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Key regulators of lipid metabolism drive endocrine resistance in invasive lobular breast cancer

Overview of attention for article published in Breast Cancer Research, September 2018
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About this Attention Score

  • In the top 25% of all research outputs scored by Altmetric
  • High Attention Score compared to outputs of the same age (91st percentile)

Mentioned by

1 news outlet
26 tweeters


49 Dimensions

Readers on

50 Mendeley
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Key regulators of lipid metabolism drive endocrine resistance in invasive lobular breast cancer
Published in
Breast Cancer Research, September 2018
DOI 10.1186/s13058-018-1041-8
Pubmed ID

Tian Du, Matthew J. Sikora, Kevin M. Levine, Nilgun Tasdemir, Rebecca B. Riggins, Stacy G. Wendell, Bennett Van Houten, Steffi Oesterreich


Invasive lobular breast carcinoma (ILC) is a histological subtype of breast cancer that is characterized by loss of E-cadherin and high expression of estrogen receptor alpha (ERα). In many cases, ILC is effectively treated with adjuvant aromatase inhibitors (AIs); however, acquired AI resistance remains a significant problem. To identify underlying mechanisms of acquired anti-estrogen resistance in ILC, we recently developed six long-term estrogen-deprived (LTED) variant cell lines from the human ILC cell lines SUM44PE (SUM44; two lines) and MDA-MB-134VI (MM134; four lines). To better understand mechanisms of AI resistance in these models, we performed transcriptional profiling analysis by RNA-sequencing followed by candidate gene expression and functional studies. MM134 LTED cells expressed ER at a decreased level and lost growth response to estradiol, while SUM44 LTED cells retained partial ER activity. Our transcriptional profiling analysis identified shared activation of lipid metabolism across all six independent models. However, the underlying basis of this signature was distinct between models. Oxysterols were able to promote the proliferation of SUM44 LTED cells but not MM134 LTED cells. In contrast, MM134 LTED cells displayed a high expression of the sterol regulatory element-binding protein 1 (SREBP1), a regulator of fatty acid and cholesterol synthesis, and were hypersensitive to genetic or pharmacological inhibition of SREBPs. Several SREBP1 downstream targets involved in fatty acid synthesis, including FASN, were induced, and MM134 LTED cells were more sensitive to etomoxir, an inhibitor of the rate-limiting enzyme in beta-oxidation, than their respective parental control cells. Finally, in silico expression analysis in clinical specimens from a neo-adjuvant endocrine trial showed a significant association between the increase of SREBP1 expression and lack of clinical response, providing further support for a role of SREBP1 in the acquisition of endocrine resistance in breast cancer. Our characterization of a unique series of AI-resistant ILC models identifies the activation of key regulators of fatty acid and cholesterol metabolism, implicating lipid-metabolic processes driving estrogen-independent growth of ILC cells. Targeting these changes may prove a strategy for prevention and treatment of endocrine resistance for patients with ILC.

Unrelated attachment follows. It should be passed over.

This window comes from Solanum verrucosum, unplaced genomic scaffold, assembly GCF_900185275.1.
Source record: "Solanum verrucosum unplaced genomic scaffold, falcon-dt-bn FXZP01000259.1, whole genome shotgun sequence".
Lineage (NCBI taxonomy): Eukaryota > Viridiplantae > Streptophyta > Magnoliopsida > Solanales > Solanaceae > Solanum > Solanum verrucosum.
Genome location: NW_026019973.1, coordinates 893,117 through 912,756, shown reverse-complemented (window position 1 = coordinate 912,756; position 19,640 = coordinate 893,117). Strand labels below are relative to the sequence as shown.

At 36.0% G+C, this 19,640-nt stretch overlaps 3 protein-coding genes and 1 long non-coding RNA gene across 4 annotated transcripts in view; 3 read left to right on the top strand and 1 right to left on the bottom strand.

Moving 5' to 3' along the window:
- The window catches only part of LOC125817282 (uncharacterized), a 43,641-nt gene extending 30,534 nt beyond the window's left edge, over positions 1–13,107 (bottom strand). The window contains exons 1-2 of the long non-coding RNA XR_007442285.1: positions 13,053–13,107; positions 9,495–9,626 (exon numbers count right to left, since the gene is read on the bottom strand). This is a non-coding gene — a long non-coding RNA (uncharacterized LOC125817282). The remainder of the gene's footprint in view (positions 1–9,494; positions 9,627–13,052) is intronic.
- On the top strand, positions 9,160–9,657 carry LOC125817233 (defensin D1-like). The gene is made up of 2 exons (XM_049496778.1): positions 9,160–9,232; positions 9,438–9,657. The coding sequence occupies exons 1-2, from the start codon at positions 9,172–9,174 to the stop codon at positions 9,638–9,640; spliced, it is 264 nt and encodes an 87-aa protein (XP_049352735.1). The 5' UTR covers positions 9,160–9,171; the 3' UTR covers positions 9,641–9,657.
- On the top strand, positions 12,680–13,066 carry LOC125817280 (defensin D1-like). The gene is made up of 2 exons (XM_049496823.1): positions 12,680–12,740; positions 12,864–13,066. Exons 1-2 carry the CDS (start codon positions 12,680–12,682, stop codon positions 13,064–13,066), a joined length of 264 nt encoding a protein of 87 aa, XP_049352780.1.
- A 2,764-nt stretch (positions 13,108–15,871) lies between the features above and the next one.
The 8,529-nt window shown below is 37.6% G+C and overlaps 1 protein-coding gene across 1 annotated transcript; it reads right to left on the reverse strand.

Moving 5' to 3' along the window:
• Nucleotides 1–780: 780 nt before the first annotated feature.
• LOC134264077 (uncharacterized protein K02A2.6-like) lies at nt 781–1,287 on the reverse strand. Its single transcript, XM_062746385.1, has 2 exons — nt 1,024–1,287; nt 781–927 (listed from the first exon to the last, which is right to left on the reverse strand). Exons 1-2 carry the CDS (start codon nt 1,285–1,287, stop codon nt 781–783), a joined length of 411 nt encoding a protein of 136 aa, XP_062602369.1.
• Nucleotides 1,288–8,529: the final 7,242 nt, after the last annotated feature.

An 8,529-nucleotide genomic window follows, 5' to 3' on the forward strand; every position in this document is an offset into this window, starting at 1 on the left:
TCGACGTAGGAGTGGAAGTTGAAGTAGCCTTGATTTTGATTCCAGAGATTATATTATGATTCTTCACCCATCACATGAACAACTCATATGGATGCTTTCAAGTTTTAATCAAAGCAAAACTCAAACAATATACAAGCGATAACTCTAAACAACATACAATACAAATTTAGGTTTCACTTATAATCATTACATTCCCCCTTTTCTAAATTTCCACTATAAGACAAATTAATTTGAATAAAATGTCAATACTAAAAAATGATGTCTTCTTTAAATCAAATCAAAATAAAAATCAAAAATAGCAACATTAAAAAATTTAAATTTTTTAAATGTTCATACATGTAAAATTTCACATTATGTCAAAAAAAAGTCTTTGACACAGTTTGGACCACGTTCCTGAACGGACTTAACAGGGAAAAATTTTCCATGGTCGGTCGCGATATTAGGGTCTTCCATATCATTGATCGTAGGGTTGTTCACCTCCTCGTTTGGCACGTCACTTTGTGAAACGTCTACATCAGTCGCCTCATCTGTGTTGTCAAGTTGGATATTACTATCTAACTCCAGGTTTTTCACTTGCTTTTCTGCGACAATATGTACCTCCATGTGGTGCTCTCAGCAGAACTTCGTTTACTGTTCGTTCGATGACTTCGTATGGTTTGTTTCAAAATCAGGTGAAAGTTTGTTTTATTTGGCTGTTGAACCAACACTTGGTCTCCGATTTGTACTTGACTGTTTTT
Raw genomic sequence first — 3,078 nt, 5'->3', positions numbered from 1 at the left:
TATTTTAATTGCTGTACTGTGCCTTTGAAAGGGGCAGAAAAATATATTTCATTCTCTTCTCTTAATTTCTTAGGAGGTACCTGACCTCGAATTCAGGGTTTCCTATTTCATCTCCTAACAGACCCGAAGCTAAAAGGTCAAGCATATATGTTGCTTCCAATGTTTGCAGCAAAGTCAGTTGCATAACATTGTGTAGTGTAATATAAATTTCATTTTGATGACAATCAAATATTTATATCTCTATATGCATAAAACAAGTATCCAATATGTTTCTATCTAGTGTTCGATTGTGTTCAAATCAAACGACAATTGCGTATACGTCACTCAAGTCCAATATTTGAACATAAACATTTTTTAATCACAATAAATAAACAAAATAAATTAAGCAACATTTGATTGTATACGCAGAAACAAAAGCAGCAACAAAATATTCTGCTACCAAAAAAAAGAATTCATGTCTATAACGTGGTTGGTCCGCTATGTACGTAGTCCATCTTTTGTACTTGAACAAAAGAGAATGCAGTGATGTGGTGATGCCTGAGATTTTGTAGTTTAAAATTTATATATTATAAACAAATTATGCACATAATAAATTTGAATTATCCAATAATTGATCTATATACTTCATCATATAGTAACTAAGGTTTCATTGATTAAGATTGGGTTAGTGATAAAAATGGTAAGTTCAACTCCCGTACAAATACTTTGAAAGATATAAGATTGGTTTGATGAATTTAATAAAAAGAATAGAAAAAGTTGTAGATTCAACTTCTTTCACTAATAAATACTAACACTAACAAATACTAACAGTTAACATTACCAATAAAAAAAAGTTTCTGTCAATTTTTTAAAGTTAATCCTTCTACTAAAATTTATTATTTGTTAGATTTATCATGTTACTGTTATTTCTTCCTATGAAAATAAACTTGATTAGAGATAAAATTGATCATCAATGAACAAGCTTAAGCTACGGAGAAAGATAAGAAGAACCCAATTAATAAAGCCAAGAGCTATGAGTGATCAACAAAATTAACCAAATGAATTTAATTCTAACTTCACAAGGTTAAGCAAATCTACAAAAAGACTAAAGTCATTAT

Twitter Demographics

The data shown below were collected from the profiles of 26 tweeters who shared this research output. Click here to find out more about how the information was compiled.

Mendeley readers

The data shown below were compiled from readership statistics for 50 Mendeley readers of this research output. Click here to see the associated Mendeley record.

Geographical breakdown

Country Count As %
Unknown 50 100%

Demographic breakdown

Readers by professional status Count As %
Student > Master 8 16%
Researcher 7 14%
Student > Bachelor 6 12%
Student > Doctoral Student 5 10%
Student > Ph. D. Student 5 10%
Other 9 18%
Unknown 10 20%
Readers by discipline Count As %
Biochemistry, Genetics and Molecular Biology 13 26%
Medicine and Dentistry 11 22%
Agricultural and Biological Sciences 5 10%
Pharmacology, Toxicology and Pharmaceutical Science 2 4%
Business, Management and Accounting 1 2%
Other 6 12%
Unknown 12 24%

Attention Score in Context

This research output has an Altmetric Attention Score of 28. This is our high-level measure of the quality and quantity of online attention that it has received. This Attention Score, as well as the ranking and number of research outputs shown below, was calculated when the research output was last mentioned on 18 July 2022.
All research outputs
of 21,821,479 outputs
Outputs from Breast Cancer Research
of 1,855 outputs
Outputs of similar age
of 297,024 outputs
Outputs of similar age from Breast Cancer Research
of 1 outputs
Altmetric has tracked 21,821,479 research outputs across all sources so far. Compared to these this one has done particularly well and is in the 94th percentile: it's in the top 10% of all research outputs ever tracked by Altmetric.
So far Altmetric has tracked 1,855 research outputs from this source. They typically receive a lot more attention than average, with a mean Attention Score of 11.8. This one has done particularly well, scoring higher than 95% of its peers.
Older research outputs will score higher simply because they've had more time to accumulate mentions. To account for age we can compare this Altmetric Attention Score to the 297,024 tracked outputs that were published within six weeks on either side of this one in any source. This one has done particularly well, scoring higher than 91% of its contemporaries.
We're also able to compare this research output to 1 others from the same source and published within six weeks on either side of this one. This one has scored higher than all of them